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HP Handhelds Operating Systems

WebOS Chief: Don't Fret Over TouchPad Reviews 227

Posted by Soulskill
from the pay-no-attention-to-the-OS-behind-the-mirror dept.
Fudge Factor 3000 writes "HP released their much trumpeted enterprise tablet, TouchPad, last week. This device was also the first to showcase WebOS in a tablet. The tablet received several harsh reviews, though some stated that the OS showed potential. Most of the criticism surrounded the sluggish software and the lack of apps. As reported by CNET, WebOS chief Jon Rubenstein rallies his troops by comparing the WebOS tablet's debut to that of Mac OS X, which also struggled early on. However, it is not entirely clear if the comparison is appropriate, since WebOS has existed since 2009, and OS X had the ability to run most classic OS 9 apps during the transition period. Nevertheless, one can certainly argue that the situation is similar in spirit." Another reader tips a related article which suggests that — for better or worse — Apple has succeeded in defining what a tablet should be, making it difficult for competitors to get a foothold in the market.
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WebOS Chief: Don't Fret Over TouchPad Reviews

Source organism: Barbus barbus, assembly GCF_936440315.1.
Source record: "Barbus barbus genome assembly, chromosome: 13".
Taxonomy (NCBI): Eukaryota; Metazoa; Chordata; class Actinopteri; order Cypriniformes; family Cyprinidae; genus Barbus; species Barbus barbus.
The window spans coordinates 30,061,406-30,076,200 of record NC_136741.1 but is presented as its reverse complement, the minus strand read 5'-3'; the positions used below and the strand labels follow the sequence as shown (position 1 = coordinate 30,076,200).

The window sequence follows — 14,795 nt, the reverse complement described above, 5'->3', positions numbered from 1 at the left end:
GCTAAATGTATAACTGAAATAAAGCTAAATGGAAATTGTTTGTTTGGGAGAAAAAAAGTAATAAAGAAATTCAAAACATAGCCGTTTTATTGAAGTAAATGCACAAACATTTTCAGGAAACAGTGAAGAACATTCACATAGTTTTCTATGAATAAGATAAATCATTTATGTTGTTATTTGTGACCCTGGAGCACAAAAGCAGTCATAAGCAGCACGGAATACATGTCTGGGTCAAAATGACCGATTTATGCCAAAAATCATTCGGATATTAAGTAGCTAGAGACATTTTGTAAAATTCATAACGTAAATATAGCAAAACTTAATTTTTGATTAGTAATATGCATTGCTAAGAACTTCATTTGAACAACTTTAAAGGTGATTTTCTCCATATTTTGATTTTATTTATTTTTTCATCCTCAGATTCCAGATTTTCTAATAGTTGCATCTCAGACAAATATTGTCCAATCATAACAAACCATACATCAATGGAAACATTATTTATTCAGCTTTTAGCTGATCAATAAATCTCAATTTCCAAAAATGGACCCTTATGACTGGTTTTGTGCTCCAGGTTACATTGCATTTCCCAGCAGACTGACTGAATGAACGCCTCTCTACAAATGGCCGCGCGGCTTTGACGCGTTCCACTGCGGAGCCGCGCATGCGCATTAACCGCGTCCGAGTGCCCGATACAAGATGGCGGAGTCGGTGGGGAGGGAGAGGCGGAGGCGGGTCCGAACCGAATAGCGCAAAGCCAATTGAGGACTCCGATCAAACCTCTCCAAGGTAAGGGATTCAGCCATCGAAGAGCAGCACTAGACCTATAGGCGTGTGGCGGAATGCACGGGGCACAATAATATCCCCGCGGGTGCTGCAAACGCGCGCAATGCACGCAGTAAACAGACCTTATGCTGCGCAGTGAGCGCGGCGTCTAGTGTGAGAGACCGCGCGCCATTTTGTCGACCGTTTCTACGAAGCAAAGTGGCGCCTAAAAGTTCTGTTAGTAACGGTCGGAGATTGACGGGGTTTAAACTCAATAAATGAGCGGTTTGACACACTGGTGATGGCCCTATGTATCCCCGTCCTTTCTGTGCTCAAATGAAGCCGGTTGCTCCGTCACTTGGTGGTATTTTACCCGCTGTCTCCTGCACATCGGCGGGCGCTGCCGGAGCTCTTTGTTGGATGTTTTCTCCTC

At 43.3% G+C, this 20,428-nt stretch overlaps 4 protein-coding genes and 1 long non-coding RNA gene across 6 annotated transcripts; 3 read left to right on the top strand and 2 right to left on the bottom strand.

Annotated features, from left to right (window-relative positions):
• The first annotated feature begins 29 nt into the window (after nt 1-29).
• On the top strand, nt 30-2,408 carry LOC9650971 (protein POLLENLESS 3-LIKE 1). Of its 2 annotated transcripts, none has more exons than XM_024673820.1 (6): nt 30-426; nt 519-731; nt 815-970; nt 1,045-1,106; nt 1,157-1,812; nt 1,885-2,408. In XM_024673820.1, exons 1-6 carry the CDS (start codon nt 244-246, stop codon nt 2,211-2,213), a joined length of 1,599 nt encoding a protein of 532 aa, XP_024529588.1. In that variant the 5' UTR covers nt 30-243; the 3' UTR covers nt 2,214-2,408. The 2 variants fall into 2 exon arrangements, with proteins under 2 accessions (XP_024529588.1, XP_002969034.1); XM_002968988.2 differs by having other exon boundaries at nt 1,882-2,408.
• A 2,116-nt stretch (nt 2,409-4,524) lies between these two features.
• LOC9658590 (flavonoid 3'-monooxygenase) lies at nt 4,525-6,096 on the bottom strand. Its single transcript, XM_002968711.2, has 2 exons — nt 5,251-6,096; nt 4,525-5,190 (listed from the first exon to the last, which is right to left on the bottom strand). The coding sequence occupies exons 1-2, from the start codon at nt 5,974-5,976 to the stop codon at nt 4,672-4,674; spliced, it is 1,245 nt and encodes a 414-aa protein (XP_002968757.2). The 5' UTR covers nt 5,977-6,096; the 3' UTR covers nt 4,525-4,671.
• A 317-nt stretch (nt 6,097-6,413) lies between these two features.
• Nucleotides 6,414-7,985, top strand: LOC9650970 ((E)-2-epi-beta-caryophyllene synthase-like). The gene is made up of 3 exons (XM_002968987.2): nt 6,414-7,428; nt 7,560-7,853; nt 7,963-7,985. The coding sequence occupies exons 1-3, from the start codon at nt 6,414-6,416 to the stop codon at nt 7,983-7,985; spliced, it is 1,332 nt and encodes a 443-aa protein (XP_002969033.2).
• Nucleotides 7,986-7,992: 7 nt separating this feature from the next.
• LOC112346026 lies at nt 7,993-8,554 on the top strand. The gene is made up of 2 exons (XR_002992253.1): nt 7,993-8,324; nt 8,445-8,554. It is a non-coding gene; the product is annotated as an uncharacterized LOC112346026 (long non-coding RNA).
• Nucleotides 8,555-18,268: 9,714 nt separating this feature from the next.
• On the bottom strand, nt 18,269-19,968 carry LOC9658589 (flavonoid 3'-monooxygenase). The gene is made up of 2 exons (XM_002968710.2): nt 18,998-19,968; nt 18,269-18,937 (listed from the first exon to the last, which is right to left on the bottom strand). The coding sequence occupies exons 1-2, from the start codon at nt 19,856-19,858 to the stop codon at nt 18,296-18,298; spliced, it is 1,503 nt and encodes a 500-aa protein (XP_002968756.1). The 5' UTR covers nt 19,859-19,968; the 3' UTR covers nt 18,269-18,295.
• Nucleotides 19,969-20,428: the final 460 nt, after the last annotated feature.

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  • by manekineko2 (1052430) on Tuesday July 05, 2011 @08:06PM (#36667232)

    Actually, from the reviews of the TouchPad, it sounds like the problem is the software. Random slowdowns and gradual slowdown without reboots, even on their top-of-the-line TouchPad, all promised to be fixed with a future update.

    What the problem is not is the user interface. Their conception of mobile multitasking is truly a thing of beauty, and I dearly wish Google and Apple would rip them off like RIM did.

  • by AndrewStephens (815287) on Tuesday July 05, 2011 @09:40PM (#36667872) Homepage

    The Microsoft-of-the-90s comparisons are overblown. Microsoft didn't get slapped by the antitrust police for being successful. They got punished (weakly) for a series of dick moves against their competitors and even their own OEM "partners". They used their products' power with consumers to drive deeply unfair deals with the OEMs to prevent other products from even being offered.

    The only way that Apple could so something similar would be to prevent retail outlets selling Apple gear from selling any competitor's product. There are pretty strict rules about that sort of thing, and (so far) Apple hasn't broken them.

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